Simply put, Annuities are Loans to Insurance companies by their customers. Right now, I think it is a mistake to purchase an annuity (variable or fixed) from any insurance company. When you purchase an annuity, you transfer funds to the carrier in return for a promise from the company to pay you in the future according to the terms of the contract.
Key Concepts about Your Loan to your Insurance Carrier:
- Insurances Companies can and do go out of business. Like banks, car companies, or any other firm, they are susceptible to mistakes by management and financial realities. In the past few years, AIG, once the strongest insurance carrier on the planet, lost something like $50BILLION in market cap.
- The longer it takes for you to "collect" on your annuity, the more risk you have.
- Most Life Insurers invest a large portion of their assets in fixed income securities. Traditionally, this has been a sound, well thought out strategy. Unfortunately, the credit crunch and subprime crises means many of those "assets" could depreciate and leave the carrier unable to pay you. For example, a well run Insurer I have experience with states it has:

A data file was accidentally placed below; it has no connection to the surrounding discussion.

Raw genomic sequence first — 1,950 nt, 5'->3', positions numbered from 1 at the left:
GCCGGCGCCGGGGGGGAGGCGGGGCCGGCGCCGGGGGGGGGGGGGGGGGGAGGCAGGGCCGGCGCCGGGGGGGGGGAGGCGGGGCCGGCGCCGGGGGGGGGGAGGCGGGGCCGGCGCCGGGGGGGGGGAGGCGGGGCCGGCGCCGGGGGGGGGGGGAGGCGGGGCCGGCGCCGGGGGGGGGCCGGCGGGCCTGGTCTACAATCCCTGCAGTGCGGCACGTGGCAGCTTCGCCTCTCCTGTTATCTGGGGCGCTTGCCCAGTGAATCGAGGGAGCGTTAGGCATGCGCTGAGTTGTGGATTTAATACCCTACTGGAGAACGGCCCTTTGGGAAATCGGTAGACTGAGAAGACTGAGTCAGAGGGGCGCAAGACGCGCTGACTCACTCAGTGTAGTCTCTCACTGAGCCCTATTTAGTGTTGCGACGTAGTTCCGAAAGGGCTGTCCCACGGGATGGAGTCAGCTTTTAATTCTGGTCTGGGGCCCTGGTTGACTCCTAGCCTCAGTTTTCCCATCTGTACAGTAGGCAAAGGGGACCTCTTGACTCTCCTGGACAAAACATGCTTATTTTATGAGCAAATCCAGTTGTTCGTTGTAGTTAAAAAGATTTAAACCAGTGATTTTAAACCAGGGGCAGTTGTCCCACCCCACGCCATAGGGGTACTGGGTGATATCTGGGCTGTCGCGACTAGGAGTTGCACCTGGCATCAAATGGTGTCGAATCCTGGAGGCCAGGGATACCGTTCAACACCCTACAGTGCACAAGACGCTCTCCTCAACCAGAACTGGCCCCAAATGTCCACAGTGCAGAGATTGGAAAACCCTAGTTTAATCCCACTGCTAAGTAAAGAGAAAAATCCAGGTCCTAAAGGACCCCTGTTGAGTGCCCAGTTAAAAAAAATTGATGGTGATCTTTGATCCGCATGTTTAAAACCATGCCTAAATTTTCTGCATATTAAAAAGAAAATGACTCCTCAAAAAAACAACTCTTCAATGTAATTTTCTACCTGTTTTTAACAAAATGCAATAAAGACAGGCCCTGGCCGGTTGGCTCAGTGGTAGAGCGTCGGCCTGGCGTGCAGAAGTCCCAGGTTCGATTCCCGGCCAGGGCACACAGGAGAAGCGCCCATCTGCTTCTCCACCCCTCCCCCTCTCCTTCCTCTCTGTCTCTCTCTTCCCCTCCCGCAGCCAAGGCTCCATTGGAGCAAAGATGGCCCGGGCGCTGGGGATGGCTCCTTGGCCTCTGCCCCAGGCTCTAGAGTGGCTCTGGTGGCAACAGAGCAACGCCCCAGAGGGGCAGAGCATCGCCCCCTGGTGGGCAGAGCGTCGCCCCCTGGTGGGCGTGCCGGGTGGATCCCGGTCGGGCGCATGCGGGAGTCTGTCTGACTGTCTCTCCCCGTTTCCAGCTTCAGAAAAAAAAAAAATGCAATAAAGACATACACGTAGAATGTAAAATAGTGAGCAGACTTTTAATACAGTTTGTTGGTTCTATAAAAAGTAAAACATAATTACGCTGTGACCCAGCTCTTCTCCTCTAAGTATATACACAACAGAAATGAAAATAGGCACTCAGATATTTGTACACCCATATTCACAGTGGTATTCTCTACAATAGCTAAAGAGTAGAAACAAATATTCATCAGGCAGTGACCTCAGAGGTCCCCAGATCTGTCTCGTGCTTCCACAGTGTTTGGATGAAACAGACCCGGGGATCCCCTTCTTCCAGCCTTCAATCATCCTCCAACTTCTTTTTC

- $90+ Billion in Assets
- Asset Backed Securities: 9%
- Residential CMO/Mortgage Backed Securities: 4%
- Commercial Mortgages: 6%
- Commercial Mortgage Backed Securities: 15%
Although the insurer has a good reputation and solid rating from AM Best, it would have a significant problem if those assets became impaired.
While great ratings (AM Best, Fitch, and S&P) matter, they are not perfect. If you don't believe me, ask someone who bought AAA rated mortgage backed securities in 2006.